Last week an online star who emerged from Australia’s freedom and anti-vaccine movement dedicated an episode of her conspiracy internet show to a new target: the LGBTIQA+ community.
“They have openly stated they will come for your children and convert them,” Maria Zeee said in an opening monologue. “I’ll also show you how this is linked to a transhumanist agenda, and more importantly how it links to satanic practices of ancient times.”
Zeee’s episode is a sign of building interest in demonising trans people and the broader LGBTIQA+ community from the online anti-lockdown, anti-vaccine and conspiracy communities that grew out of the COVID-19 pandemic.
Since the salience and interest in their cause nosedived in the early parts of this year, the major figures and groups have been branching out from their obsession with opposing COVID restrictions in an attempt to maintain waning interest from their shrinking audiences. This newfound fascination with the LGBTIQA+ community, trans people and, particularly, trans children has found currency within these online communities for a number of reasons.
Anti-vaccine activists have traditionally appealed to concerns over children’s safety; similar appeals can be made to fears of children being exposed or “groomed” by the LGBTIQA+ community. Many members of the community identify as Christian and incorporate explicitly Christian elements into their conspiratorial beliefs. This faith is often twisted to support anti-LGBTIQA+ views. Similar anti-vaccine conspiracies about “big pharma” and the medical community can be repurposed to also apply to hormones and puberty blockers used in transitioning.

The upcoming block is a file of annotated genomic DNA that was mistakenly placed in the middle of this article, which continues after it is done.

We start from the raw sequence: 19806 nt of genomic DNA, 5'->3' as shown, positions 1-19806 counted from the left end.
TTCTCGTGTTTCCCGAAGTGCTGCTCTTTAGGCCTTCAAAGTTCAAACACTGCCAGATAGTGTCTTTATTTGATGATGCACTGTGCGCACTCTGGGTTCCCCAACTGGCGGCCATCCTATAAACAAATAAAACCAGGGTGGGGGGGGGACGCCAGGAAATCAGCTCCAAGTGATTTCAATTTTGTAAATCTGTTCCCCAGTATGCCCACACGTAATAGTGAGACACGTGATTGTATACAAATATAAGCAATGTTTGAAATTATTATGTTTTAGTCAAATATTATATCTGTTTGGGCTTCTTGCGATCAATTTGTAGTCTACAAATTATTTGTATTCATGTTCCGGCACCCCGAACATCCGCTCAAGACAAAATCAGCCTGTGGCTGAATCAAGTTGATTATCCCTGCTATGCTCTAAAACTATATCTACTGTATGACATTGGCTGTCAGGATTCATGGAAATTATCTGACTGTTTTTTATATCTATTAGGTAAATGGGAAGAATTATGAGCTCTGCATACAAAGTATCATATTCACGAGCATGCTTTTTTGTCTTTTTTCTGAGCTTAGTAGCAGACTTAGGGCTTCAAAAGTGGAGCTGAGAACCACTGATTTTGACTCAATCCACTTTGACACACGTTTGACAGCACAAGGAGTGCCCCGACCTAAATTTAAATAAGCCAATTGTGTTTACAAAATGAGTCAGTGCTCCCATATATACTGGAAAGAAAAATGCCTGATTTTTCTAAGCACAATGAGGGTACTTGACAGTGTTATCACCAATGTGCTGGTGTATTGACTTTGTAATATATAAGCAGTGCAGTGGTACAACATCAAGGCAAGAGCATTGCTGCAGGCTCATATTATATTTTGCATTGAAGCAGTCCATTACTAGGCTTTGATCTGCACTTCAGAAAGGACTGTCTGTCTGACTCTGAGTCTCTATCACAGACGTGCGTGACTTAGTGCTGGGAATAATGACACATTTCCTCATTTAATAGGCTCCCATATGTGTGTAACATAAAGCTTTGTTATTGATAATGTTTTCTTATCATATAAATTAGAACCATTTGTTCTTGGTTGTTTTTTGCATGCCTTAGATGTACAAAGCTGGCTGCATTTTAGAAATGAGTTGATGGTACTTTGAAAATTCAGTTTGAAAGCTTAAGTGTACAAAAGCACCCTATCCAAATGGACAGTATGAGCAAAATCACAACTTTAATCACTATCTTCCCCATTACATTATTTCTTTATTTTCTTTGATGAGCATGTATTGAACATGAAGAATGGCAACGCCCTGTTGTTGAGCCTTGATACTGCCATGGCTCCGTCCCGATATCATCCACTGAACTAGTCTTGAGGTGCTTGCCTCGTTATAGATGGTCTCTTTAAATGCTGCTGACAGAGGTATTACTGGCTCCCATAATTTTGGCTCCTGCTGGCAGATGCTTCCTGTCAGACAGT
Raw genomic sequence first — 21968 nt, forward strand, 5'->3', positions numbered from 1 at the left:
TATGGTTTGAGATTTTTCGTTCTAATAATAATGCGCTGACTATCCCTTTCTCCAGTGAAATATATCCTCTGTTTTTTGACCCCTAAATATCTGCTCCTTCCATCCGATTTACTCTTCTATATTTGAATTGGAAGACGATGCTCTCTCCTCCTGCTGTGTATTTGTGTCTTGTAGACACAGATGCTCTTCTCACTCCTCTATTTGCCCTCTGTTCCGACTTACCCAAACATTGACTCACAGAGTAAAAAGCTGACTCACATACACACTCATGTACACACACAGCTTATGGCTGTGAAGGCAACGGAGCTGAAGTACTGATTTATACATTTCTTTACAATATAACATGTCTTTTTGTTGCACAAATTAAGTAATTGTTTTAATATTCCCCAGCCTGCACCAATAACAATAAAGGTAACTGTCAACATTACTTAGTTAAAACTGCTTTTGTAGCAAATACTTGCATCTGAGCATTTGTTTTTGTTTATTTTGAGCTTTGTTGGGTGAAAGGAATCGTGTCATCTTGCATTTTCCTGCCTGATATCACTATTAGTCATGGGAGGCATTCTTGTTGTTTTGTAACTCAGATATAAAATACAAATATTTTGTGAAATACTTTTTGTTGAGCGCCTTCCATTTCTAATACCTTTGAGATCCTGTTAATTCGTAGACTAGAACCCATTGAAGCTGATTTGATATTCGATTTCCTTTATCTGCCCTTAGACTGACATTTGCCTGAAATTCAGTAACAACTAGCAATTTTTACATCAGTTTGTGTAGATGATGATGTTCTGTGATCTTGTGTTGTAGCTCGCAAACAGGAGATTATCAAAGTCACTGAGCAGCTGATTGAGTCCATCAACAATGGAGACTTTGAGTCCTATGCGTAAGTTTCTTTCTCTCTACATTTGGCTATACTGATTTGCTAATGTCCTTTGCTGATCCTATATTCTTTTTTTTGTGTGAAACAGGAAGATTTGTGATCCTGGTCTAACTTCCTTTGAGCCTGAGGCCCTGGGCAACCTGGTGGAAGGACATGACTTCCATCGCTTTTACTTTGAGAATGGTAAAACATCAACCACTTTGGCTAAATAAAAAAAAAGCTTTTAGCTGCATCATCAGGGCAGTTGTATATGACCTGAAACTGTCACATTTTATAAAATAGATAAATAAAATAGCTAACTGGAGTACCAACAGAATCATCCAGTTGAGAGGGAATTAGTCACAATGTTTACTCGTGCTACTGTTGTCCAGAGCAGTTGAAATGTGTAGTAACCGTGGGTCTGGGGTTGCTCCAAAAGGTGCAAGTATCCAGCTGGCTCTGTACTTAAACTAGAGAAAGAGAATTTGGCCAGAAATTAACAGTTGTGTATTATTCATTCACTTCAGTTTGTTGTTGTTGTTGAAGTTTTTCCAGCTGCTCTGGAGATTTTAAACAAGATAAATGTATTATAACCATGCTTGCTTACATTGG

Fuelled by their connections with the international online right who have recently intensified their opposition to LGBTIQA+ causes and events, Australian anti-vaccine groups and influencers have begun adopting similar rhetoric and tactics. Monica Smit, the leader of Australia’s most prominent anti-vaccine group, Reignite Democracy Australia, earmarked the issue as a future focus for the group at a rally a week before the federal election.
“We don’t want three bathrooms. We don’t want biological men playing in women’s sports. We don’t want a drag queen story, and we can define a woman,” she said to a cheering crowd. Former Neighbours star turned anti-vaccine campaigner Damien Richardson echoed the statements: “They’re going to divide us with gender as well.”
Other figures like former United Australia Party MP Craig Kelly, former One Nation candidate-turned-blogger George Christensen, and conspiracy influencer David ONeeglio have all posted anti-LGBTIQA+ content in recent weeks, as well as being an increasingly popular topic of discussion in online communities used to organise local anti-lockdown protests.
Much of it is sharing international content like news articles, images or video clips of US “drag bingo” shows or children transitioning, often containing misinformation. Increasingly, however, they’re tapping into this interest by localising it to Australia.
Beyond stories about children being taught about LGBTIQA+ concepts or companies giving gender leave to their staff, links and details of events featuring drag or LGBTIQA+ events are being shared to coordinate responses from angry members of online communities.
Earlier this month, Zeee shared the details of a Gold Coast family-friendly drag queen bingo event to her 50,000 online followers: ”They will keep going with this nonsense if we don’t speak up about how wrong it is.” Another user shared a queer market event from a Melbourne council into one of the biggest anti-lockdown protest groups, pleading people to work together to cancel the event.
The response is unanimous. Followers and other group members referred to them as “evil”, called it “grooming” and even threatened violence. One user responded to Zeee: ”If I see a vile creature like that near my g/kids school I’ll beat the shit out of it!!” Other users agree ominously about a video of pride parade participants needed to be “dealt with”.
In the US, this obsession with anti-LGBTIQA+ fear mongering has led to violence with a series of high-profile attacks against pride events this month, including a foiled attempt by white nationalist group Patriot Front.
Australia hasn’t reached this point. But this growing and warped fervour presents floundering groups with a new bogeyman to unite against: vulnerable, marginalised Australians who are already at risk.